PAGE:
Gino Tubaro grew up tinkering with household appliances — taking apart a clothes iron to make a robot, and gutting a loudspeaker to create a vacuum cleaner.
As he grew up, the Argentine inventor turned to projects with a purpose. At 22 years old, he’s developed a machine that translates text into Braille, and launched a project that uses open-source 3D printing technology to develop customized prosthetic hands for those who need them — for free.
That’s possible because the prostheses are produced by a network of volunteers who own 3d printers. They’re part of Limbs, a project run out of AtomicLab, an organization Tubaro founded in 2014, which he calls a hybrid of a foundation and a startup.
“I’ve always been curious about how things work,” said the unassuming Tubaro, who splits his time between the project and engineering classes at the National Technological University in Buenos Aires.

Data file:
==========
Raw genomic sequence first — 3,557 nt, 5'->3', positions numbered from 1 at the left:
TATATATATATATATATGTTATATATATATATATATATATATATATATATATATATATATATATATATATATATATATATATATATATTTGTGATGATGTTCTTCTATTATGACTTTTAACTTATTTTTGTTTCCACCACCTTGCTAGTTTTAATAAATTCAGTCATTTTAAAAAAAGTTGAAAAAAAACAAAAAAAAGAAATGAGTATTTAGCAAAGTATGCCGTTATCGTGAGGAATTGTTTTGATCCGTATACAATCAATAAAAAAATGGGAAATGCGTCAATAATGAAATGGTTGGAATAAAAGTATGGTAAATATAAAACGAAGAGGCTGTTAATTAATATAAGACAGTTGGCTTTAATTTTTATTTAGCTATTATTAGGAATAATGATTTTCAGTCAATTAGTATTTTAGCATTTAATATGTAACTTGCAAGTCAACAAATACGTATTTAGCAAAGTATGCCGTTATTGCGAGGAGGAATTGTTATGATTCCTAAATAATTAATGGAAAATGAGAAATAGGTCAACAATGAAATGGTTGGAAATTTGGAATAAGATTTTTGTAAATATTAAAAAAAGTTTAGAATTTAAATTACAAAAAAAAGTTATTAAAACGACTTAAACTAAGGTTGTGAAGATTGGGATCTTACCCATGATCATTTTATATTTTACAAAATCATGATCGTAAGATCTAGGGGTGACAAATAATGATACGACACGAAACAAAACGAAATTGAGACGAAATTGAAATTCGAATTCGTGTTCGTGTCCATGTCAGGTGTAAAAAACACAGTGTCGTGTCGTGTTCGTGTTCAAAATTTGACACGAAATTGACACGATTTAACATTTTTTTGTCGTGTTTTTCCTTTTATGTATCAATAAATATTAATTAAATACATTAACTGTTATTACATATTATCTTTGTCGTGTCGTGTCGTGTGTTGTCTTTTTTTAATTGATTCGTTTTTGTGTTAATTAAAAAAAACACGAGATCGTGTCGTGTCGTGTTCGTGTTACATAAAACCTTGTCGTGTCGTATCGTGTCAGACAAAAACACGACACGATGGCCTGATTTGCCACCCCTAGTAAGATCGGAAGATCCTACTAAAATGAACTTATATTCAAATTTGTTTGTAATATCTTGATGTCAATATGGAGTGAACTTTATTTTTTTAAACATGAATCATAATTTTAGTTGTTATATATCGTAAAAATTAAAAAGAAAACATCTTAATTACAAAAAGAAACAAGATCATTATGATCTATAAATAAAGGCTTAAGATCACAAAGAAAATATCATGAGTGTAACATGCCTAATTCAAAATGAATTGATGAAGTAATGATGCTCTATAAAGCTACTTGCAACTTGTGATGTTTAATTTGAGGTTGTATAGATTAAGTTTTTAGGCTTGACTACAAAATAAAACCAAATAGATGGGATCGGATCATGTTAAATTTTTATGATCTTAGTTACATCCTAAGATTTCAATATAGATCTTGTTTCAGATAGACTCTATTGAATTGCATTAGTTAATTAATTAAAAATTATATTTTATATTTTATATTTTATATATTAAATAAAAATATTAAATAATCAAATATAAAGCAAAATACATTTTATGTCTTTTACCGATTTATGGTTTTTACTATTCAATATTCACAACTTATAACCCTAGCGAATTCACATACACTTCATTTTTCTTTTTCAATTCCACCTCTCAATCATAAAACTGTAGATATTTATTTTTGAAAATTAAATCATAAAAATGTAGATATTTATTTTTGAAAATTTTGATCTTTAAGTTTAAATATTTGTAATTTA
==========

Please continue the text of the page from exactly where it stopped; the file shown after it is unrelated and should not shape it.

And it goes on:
The idea for Limbs came when Tubaro experimented with 3D printers in high school. The mother of a little boy who needed a prosthetic hand asked if he could design one. He did. When he won a $60,000 award from the History Channel in 2015 for his creativity, he used the funds to buy 3D printers and set up the infrastructure.
AtomicLab, which has seven staffers, has distributed 650 prostheses so far — but demand has only grown. That’s because a custom-build prosthetic hand takes up to six months and $15,000 to make in Argentina. Tubaro’s design, adapted and printed by Limbs, takes 16 to 24 hours to produce, at no cost. The project has 5,000 people on a waiting list.
To help more people, Tubaro petitioned the Argentine regulatory agency to have their prosthetics recognized as medical devices. This way, the hands could be certified and distributed by health care providers. Until now, Limbs has worked as a research project.
Beyond notions of success (Tubaro declined to discuss revenue), the entrepreneur finds the work gratifying. This past Christmas, he delivered prostheses to children himself, dressed as Santa Claus.
“Many of them suffer from bullying,” he said of the project that returns self-confidence and movement to so many.
Soledad Dominguez is an independent journalist based in Brazil